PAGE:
A non-disclosure agreement (NDA) could be your best friend when seeing through a real estate sale. Not having one could lead to all kinds of worst-case scenarios, including the buyer and the seller deciding to finish the sale without you. An NDA can confirm your role in the sale, how much you are to be compensated and what information can and cannot be shared.

Buyers can benefit from NDAs as well; they can protect their personal and financial information and prevent the details of the sale from being shared with interested competitors. Not signing an NDA may also lead to vital information not being communicated, which could negatively affect the sale.

Of course, an NDA should never be agreed to on a handshake — that would not be binding in a court of law. Make sure the NDA is clearly stated and detailed in writing, and notarized by a notary public. All parties involved in the NDA must sign it to make it legally binding, as long as they are of legal age and sound mind. Each state may have different requirements and restrictions regarding NDAs, so make sure you do your research. In any case, it’s best to consult an attorney.

Forbes reports that an NDA should only be a few pages long and focused only on protecting important information, such as code, algorithms, strategies, and sales lists. A violation of this agreement can result in a lawsuit, monetary damages and a court order to prevent further disclosures.

The article goes on to describe an NDA as a document that clearly defines “confidential information.” The idea is to avoid broad, sweeping generalizations about what this may mean for you, and drill down to specific descriptions and categories. Otherwise, a court could deem your NDA unenforceable.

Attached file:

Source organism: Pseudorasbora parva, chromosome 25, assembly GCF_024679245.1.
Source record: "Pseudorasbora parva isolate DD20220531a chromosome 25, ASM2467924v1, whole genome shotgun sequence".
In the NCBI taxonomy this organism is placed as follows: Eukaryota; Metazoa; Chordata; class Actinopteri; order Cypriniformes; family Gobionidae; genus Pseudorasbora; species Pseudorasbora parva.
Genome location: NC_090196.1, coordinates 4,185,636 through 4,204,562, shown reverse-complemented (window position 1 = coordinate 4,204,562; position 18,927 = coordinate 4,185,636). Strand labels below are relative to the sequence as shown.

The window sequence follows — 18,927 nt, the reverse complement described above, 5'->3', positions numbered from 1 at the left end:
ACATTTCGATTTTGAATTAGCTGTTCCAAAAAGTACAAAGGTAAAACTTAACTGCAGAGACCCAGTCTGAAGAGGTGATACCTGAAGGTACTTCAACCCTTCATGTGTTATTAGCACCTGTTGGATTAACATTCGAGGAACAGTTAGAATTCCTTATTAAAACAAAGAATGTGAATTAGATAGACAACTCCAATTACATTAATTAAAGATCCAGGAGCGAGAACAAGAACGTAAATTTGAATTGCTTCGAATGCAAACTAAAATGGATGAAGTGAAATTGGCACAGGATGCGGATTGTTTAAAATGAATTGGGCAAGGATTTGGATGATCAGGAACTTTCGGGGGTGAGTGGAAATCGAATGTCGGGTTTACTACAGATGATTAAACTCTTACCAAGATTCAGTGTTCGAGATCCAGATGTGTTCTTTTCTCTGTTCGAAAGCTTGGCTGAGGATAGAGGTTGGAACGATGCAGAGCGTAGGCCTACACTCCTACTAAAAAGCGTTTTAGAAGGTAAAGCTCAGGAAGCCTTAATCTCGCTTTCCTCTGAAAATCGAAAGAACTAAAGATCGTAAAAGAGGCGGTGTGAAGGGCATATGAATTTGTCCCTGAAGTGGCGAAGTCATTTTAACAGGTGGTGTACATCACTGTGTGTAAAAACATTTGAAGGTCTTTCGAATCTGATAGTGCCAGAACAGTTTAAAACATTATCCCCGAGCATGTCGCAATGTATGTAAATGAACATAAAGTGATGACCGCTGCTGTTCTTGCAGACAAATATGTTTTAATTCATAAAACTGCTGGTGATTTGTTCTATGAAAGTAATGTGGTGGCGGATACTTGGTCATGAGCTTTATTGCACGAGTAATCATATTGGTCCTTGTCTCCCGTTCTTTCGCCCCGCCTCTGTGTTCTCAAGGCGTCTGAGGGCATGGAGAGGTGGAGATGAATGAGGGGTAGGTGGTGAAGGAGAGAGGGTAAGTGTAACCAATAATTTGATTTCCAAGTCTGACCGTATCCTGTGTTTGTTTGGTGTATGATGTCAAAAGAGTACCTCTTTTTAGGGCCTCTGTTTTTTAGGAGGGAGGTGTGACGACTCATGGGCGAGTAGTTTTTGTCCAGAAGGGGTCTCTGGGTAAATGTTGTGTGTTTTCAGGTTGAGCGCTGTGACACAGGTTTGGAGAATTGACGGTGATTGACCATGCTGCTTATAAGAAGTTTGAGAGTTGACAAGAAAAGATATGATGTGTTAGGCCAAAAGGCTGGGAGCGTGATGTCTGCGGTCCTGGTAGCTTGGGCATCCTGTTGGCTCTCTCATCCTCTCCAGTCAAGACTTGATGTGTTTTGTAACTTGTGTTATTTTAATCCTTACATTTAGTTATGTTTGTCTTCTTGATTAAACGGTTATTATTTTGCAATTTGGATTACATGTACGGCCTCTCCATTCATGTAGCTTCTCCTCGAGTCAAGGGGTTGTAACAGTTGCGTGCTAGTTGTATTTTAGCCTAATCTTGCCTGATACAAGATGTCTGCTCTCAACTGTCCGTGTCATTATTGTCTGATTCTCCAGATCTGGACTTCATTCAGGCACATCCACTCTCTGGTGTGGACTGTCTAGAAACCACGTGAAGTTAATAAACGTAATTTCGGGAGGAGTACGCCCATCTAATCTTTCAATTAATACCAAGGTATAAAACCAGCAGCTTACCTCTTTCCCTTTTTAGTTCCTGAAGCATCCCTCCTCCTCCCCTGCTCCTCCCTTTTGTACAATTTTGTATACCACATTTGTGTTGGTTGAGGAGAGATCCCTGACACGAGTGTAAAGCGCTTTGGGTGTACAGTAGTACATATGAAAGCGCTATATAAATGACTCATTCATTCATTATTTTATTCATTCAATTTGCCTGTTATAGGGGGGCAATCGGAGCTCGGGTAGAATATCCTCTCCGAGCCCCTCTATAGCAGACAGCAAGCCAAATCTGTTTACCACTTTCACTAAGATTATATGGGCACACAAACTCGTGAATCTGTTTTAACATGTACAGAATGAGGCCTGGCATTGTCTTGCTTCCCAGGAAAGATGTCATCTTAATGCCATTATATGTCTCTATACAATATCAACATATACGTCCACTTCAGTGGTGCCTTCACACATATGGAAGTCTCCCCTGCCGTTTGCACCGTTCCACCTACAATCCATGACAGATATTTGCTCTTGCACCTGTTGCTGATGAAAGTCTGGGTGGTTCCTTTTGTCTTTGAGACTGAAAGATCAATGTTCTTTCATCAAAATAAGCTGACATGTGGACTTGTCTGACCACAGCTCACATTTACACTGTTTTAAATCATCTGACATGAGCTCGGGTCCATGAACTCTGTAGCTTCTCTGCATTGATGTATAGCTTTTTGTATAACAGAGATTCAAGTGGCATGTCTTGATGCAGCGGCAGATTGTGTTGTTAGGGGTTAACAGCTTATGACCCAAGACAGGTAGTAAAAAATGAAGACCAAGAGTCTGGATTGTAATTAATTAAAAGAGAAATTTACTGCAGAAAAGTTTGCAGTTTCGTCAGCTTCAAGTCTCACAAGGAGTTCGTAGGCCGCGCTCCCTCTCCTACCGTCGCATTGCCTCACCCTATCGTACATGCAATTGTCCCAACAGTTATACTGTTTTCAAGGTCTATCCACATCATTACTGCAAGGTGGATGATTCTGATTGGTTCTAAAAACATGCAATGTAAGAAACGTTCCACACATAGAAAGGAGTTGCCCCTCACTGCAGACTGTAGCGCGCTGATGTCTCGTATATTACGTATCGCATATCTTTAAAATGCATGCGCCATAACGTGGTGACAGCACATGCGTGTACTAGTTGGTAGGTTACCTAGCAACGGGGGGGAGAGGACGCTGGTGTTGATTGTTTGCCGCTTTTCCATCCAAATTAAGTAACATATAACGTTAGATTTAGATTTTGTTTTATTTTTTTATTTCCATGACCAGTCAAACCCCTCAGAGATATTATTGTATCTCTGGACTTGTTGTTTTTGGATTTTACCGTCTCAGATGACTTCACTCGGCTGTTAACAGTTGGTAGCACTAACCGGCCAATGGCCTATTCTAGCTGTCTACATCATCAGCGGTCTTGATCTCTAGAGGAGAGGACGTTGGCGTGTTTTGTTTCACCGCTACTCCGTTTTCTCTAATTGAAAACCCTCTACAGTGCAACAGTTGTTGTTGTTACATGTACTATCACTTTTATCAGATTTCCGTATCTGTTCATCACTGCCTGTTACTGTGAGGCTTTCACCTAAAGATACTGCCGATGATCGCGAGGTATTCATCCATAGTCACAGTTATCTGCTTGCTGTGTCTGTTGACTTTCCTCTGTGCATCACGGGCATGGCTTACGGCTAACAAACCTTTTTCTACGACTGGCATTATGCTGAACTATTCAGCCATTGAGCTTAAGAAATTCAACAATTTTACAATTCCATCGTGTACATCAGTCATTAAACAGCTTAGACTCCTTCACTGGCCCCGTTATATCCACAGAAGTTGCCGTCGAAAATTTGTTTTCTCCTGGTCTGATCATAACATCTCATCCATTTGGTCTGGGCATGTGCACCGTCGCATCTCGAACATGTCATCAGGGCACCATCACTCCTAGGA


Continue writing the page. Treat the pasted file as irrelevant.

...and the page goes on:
According to EveryNDA.com, there are five common mistakes that are often seen regarding NDAs:

  • Depending solely on a “template” agreement

Templates are great as a guide, but be sure to customize/personalize the agreement in detail; otherwise it will appear too broad and general and possibly unenforceable. You may want to seek the advice of an attorney for proper language and detail.

  • Ambiguous content

Keep drilling down and use specific language about what you strongly feel is confidential information that must not be shared or violated.

  • Third parties not mentioned

Other people may be involved in this sale other than just you and your client. Be sure to list in detail the parties who must share in the confidentiality. These could include appraisers, developers, investors and lenders. An NDA should not only protect and legally bind the buyer and the seller, but everyone involved in the sale.

  • No time limit

Be realistic and reasonable about the timeframe regarding how long the NDA should last. For example, the NDA could expire after one year, 18 months, or once the sale of the property officially closes.

  • Not getting the NDA signed right away

Sometimes, approaching a client about signing an NDA could be awkward, and you may think it could affect the sale. However, the sooner you have the NDA signed, sealed and delivered, the more protected you’ll be about speaking freely and effectively regarding details of the sale.


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